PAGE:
We’re getting pretty hungry by this stage so we’re happy to hear that Matt and Michael have prepared some fresh loaves for us to make DIY open sandwiches for dinner with a spread of delicious gourmet toppings like caramelised onions, eggplant paste, pumpkin and ham. Once you’ve finished putting your open sandwich together, they throw it into the oven for a quick grill and then its dinnertime!
We have dinner outside in the cafe area, but it’s over quite quickly as it’s getting late and we need to head back to the kitchen to put the finishing touches on our loaves. The dough has risen again in the basket and we take turns using a scalpel to slash a couple of lines in the loaves before we stick them in the oven. While we’re waiting for all the bread to bake, Matt takes us on a tour around the industrial bakery/factory out the back and it is fascinating to see the many different elements involved in running an industrial bakery. I have to say that the best part was when he showed us the buckets of fluffy “biga” (extra dough kept overnight to be used in the next day’s dough for added flavour) fermenting in a fridge and there was some dough punching involved to keep the dough from overflowing everywhere due to the yeast being a living organism and continually growing.
Soon enough, our freshly baked breads come out of the rotating oven and I’m pretty thrilled with the look of mine. They didn’t look too promising when they went in but somehow they managed to look decent after baking – it’s hard to believe that in 3 short hours I have been able to learn how to make these artisan breads with my own hands. It’s a credit to Matt and Michael’s patience as they helped us amateurs work through the techniques so that we could all end up with some impressive looking breads to take home and show off!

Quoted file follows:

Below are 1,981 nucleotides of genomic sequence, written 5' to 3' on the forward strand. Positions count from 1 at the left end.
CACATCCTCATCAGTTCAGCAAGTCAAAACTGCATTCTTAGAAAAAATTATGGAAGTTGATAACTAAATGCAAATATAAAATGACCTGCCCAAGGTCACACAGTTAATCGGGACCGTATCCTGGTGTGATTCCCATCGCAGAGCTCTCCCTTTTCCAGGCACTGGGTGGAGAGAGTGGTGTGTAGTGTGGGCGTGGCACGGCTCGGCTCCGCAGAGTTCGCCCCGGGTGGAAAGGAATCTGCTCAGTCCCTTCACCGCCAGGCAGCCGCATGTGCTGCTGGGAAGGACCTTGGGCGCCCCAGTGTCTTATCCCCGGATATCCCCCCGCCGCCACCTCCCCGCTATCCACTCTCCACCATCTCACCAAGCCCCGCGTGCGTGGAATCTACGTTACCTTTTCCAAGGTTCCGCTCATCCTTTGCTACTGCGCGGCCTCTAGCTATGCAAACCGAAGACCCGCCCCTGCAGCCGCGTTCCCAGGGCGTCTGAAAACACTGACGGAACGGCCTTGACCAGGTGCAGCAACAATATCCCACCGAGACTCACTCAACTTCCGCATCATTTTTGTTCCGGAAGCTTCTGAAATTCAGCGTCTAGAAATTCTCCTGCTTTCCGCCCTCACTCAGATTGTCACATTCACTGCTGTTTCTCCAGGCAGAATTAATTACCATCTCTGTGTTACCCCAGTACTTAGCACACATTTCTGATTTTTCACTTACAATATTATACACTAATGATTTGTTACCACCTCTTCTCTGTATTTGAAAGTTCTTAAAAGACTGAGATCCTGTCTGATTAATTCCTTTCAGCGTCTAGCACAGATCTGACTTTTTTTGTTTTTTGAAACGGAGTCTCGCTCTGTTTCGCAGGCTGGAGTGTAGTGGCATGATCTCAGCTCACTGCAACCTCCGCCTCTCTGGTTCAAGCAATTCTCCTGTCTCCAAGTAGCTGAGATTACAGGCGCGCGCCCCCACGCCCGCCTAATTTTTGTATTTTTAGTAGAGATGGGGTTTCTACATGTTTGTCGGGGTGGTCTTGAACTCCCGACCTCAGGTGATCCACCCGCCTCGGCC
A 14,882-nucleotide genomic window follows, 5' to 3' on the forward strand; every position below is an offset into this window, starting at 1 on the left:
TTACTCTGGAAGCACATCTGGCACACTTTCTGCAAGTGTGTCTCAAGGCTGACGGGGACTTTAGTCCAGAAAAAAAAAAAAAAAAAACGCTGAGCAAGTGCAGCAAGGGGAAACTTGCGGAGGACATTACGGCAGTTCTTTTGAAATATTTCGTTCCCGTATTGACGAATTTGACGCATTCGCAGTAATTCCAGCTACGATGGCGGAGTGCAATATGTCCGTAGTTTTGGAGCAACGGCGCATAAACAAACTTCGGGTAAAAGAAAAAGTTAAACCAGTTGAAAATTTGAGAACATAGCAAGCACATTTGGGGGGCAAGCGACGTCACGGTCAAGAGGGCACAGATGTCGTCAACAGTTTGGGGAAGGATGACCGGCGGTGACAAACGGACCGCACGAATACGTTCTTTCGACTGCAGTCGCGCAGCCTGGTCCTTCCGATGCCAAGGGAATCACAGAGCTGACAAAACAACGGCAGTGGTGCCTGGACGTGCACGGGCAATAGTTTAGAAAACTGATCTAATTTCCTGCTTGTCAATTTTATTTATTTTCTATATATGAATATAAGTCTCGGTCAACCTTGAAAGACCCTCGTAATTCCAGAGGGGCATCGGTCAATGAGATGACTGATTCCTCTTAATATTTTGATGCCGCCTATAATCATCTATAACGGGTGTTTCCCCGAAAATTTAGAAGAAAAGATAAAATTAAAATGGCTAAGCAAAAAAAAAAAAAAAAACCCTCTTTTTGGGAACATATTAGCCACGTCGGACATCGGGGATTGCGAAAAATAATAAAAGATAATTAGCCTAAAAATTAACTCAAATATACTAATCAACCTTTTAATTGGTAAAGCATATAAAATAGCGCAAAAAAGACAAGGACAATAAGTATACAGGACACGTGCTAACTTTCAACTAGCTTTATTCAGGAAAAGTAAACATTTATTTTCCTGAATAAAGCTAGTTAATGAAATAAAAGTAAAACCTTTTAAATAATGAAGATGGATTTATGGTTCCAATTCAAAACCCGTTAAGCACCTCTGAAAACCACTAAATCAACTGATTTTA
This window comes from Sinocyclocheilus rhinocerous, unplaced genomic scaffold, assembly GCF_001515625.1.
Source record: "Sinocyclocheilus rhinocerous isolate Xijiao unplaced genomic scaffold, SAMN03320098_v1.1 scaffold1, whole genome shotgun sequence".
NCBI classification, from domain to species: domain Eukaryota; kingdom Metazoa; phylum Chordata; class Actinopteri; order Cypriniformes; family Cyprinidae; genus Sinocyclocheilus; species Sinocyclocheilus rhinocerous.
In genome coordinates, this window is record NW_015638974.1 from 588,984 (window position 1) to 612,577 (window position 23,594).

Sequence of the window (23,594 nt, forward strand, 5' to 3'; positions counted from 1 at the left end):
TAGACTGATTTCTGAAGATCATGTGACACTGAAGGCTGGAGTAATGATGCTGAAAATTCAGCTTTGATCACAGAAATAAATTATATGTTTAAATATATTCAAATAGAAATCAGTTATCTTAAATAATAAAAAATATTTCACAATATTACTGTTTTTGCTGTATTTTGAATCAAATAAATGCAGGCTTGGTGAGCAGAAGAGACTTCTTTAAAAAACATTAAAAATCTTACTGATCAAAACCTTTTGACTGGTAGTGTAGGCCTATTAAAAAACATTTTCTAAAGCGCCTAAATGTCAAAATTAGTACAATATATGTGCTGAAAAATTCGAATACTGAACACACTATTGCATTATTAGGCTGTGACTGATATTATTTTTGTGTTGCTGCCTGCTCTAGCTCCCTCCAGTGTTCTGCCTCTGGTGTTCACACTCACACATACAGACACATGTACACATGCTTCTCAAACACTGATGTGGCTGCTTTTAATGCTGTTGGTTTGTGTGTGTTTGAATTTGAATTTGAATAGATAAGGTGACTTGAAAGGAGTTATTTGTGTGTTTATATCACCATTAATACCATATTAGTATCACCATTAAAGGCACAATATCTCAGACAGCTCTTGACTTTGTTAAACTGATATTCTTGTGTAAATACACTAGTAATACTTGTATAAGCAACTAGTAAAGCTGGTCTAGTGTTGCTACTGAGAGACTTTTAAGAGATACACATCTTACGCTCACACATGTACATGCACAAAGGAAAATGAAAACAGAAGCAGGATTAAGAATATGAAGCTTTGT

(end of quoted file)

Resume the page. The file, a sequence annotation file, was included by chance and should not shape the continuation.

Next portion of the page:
If you’re keen to get your hands dirty too and learn some useful tips for home baking, Brasserie Bread runs From Grain to Bread ($160 per person) and other classes all throughout the year. Just wear some closed shoes, bring an apron if you want and head over to Brasserie Bread’s Banksmeadow bakery to soak up the divine aroma of freshly baked breads while you learn how to do it yourself!
Excuse Me Waiter attended From Grain to Bread as guests of Brasserie Bread
1737 Botany Road, Banksmeadow, NSW 2019
Ph: 1300 966 845
That’s super awesome! I think bread is one of the hardest thing to bake… loooove Brasserie!
These classes are SO much fun!
I know right?! So much knowledge to take home too apart from all the delicious bread 🙂
ive been wanting to do a class a BB for so long! they always look so amazing!
Yeah their bread is wonderful and seeing what goes on behind the scenes is priceless!
What a wonderful review! Thank you for coming along to the class 🙂
Thanks for inviting us 🙂 it was a fantastic class!
this would have been so cool to experience. i’m a huge fan of brasserie bread 🙂
It was really fun! Very eye opening 🙂
It’s a great class, isn’t it! Your plait looks MUCH neater than mine..
Hahaha mine wasn’t even the neatest one! I was trying to keep up with everyone else in the class…